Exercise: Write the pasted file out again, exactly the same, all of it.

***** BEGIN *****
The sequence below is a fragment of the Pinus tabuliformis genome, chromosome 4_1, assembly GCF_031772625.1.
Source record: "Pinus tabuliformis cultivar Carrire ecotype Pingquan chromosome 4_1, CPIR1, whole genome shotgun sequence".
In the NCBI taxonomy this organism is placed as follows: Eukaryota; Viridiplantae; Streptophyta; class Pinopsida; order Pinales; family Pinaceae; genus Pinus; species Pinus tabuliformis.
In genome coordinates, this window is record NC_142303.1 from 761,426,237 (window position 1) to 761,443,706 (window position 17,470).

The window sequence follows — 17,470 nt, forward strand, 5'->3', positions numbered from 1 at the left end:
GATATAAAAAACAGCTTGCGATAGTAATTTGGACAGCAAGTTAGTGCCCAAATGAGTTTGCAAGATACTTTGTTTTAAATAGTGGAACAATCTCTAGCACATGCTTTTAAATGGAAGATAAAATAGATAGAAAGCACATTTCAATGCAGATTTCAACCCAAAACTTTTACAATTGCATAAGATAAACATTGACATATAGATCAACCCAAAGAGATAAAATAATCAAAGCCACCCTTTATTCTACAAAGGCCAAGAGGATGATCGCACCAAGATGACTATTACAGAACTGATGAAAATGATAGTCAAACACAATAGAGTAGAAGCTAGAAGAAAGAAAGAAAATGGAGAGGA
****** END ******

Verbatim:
The sequence below is a fragment of the Pinus tabuliformis genome, chromosome 4_1, assembly GCF_031772625.1.
Source record: "Pinus tabuliformis cultivar Carrire ecotype Pingquan chromosome 4_1, CPIR1, whole genome shotgun sequence".
In the NCBI taxonomy this organism is placed as follows: Eukaryota; Viridiplantae; Streptophyta; class Pinopsida; order Pinales; family Pinaceae; genus Pinus; species Pinus tabuliformis.
In genome coordinates, this window is record NC_142303.1 from 761,426,237 (window position 1) to 761,443,706 (window position 17,470).

The window sequence follows — 17,470 nt, forward strand, 5'->3', positions numbered from 1 at the left end:
GATATAAAAAACAGCTTGCGATAGTAATTTGGACAGCAAGTTAGTGCCCAAATGAGTTTGCAAGATACTTTGTTTTAAATAGTGGAACAATCTCTAGCACATGCTTTTAAATGGAAGATAAAATAGATAGAAAGCACATTTCAATGCAGATTTCAACCCAAAACTTTTACAATTGCATAAGATAAACATTGACATATAGATCAACCCAAAGAGATAAAATAATCAAAGCCACCCTTTATTCTACAAAGGCCAAGAGGATGATCGCACCAAGATGACTATTACAGAACTGATGAAAATGATAGTCAAACACAATAGAGTAGAAGCTAGAAGAAAGAAAGAAAATGGAGAGGA